Limited businesses and LLPs, however, have different organizational structures.

In many countries, there are both public and private limited companies. For instance, in Germany, GmbH stands for private limited corporations that cannot issue shares, whereas Aktiengesellschaft (AG) stands for public limited firms that can sell shares.

Let’s now discuss how the following characteristics are used to distinguish distinct company types:

Various Sorts of Businesses Based on Membership

The number of members (shareholders) determines how well-known companies, such as private and public companies, are defined. Any person or corporate body may join any corporation except OPC. Even foreign nationals or non-resident Indians (NRIs) are welcome to become members of these companies.

  • Private limited company: A private limited company can have up to 200 members at once, with a minimum of 2. The aforementioned statutory limit shall at all times apply.
  • Public company: A public business may have an unlimited number of members. However, the bare minimum of members is provided. For registration, a general business must have at least seven members. These public companies include those with stock market listings. Public offerings are one way for these companies to obtain funding from the general public.

Various Company Types, According to Liability

  • Company limited by shares

In this kind of corporation, the capital is introduced as shares or a smaller portion of the company’s total assets, known as shares. The number of equity shares a shareholder owns corresponds to their ownership interest in the company. The shares are thought of as the shareholder’s equity in the company.

If the business requires additional funding, shares may be issued for subscription by shareholders. In this type of corporation, the members’ obligations are limited to the unpaid money on the subscribed shares.

This kind of corporation can also be registered as a public limited company, an OPC, or a private limited company, depending on the kind and number of members.

  • Limited by guarantee company

A private or public limited company, with or without the split of capital into shares, maybe the legal form of the corporation. In this situation, the money that the members must provide is assured. The subscriber to the memorandum subscribes to it and signs their name next to the amount insured.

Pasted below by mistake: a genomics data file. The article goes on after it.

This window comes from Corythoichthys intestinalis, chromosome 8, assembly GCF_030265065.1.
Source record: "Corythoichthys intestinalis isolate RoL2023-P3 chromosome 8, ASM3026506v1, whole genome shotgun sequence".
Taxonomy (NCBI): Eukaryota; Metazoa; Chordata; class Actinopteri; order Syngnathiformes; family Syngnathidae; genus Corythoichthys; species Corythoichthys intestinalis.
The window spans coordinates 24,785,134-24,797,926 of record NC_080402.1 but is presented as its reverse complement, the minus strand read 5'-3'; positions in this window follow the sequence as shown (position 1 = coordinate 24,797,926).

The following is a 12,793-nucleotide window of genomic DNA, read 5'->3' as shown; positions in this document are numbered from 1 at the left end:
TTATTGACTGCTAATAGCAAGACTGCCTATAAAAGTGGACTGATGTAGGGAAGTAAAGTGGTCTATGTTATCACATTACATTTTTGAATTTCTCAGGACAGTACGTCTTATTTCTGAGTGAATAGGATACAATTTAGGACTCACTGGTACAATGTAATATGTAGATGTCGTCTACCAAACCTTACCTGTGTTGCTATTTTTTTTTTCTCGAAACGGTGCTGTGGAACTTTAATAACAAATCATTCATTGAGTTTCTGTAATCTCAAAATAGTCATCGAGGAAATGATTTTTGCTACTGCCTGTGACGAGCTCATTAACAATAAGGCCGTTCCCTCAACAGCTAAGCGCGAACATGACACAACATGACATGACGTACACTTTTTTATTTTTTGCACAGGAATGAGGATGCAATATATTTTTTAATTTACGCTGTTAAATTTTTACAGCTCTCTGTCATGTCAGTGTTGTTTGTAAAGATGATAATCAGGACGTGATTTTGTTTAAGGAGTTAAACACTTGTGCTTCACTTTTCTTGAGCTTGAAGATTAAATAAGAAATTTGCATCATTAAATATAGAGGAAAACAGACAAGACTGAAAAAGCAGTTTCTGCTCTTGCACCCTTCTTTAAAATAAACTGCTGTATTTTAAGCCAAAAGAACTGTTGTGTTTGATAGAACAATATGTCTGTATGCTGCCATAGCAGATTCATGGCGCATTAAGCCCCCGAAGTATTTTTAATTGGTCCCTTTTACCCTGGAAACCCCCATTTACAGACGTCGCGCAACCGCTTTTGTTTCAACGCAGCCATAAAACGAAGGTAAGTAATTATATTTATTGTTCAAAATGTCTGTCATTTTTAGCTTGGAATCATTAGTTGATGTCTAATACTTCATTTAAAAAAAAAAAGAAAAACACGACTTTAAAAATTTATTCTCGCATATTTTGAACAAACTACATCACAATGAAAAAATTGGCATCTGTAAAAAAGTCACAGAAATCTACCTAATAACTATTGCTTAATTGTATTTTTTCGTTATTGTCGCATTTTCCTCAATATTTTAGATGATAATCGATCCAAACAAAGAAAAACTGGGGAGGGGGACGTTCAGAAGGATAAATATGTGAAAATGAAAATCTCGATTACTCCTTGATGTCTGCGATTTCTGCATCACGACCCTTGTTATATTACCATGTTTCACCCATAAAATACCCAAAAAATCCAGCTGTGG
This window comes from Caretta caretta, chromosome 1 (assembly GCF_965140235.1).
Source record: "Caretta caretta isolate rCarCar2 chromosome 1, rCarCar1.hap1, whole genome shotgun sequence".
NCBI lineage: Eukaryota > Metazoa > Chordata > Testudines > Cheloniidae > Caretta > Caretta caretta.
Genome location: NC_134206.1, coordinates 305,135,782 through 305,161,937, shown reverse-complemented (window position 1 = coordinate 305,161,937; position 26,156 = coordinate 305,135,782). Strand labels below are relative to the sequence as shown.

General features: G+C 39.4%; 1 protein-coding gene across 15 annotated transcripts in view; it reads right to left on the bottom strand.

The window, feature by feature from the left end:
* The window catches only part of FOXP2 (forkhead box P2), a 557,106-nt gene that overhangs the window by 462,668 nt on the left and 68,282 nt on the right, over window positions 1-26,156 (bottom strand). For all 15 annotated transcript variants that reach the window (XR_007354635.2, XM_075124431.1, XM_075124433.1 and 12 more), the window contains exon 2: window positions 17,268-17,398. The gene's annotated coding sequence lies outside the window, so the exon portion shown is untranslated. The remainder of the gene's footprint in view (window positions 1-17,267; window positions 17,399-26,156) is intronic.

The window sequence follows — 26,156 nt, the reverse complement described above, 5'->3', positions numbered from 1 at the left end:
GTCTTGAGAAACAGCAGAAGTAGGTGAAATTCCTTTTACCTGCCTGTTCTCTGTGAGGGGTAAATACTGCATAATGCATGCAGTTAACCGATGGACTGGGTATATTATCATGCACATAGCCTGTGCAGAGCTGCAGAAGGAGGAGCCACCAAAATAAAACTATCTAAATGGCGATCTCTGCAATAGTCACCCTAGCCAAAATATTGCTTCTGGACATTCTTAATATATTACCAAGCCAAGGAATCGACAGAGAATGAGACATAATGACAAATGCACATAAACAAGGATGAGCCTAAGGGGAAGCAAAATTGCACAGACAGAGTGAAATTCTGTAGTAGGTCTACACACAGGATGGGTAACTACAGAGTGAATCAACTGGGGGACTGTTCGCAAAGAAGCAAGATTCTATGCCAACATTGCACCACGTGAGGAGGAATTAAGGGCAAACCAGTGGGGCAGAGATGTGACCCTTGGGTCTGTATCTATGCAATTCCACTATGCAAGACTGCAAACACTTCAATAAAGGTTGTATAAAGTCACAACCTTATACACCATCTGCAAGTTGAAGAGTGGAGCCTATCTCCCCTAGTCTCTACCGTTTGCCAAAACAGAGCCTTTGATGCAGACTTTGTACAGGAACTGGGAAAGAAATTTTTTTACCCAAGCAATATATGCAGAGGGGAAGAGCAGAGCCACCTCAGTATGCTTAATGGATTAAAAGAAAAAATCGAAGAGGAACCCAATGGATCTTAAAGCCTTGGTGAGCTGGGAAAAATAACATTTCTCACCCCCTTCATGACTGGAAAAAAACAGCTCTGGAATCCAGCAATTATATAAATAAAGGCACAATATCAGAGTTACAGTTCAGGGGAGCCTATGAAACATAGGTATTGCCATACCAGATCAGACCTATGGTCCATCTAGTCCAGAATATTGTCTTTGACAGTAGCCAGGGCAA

These companies, as noted, may also issue shares, and the owners of those shares are also accountable for the outstanding balance of those shares. However, holding shares is not taken into account when assessing ownership.

Company Types Based on Listing

The companies are separated into listed and unlisted businesses depending on their capacity to raise capital. The opposite is unnecessary, but public corporations are not obliged to be listed. An unlisted firm could be a private or public limited corporation.

  • Listed company

A listed company has registered on multiple respected stock exchanges inside or outside India. Shares of the listed corporations are freely traded on the stock exchanges. They must follow the regulations set forth by the Securities Exchange Board of India (SEBI).

If a corporation wishes to list its bonds or shares on stock exchanges, it must make a prospectus available to the general public for subscription. A company can list its shares through an initial public offering (IPO); in contrast, a firm already listed can have a further public offering (FPO).

  • Unlisted company

A company is considered unlisted if its shares cannot be freely traded on established stock exchanges and are not listed there. These companies obtain the funding they require from financial institutions, private placements, friends, family, and other sources. An unlisted company must become a public corporation and publish a prospectus to offer its securities on stock exchanges.


Our examination of a limited company’s key characteristics can be summed up in the following sentences:

  • Limited liability business organizations, in which the owners’ assets and income differ from the company’s assets and revenue, are referred to as limited companies.
  • As a result, owners’ potential losses are restricted to the amount they invested, and their assets and income are excluded.
  • Limited companies can take on a variety of shapes and are frequently identified by the initials Ltd., PLC, and LLC, to name a few.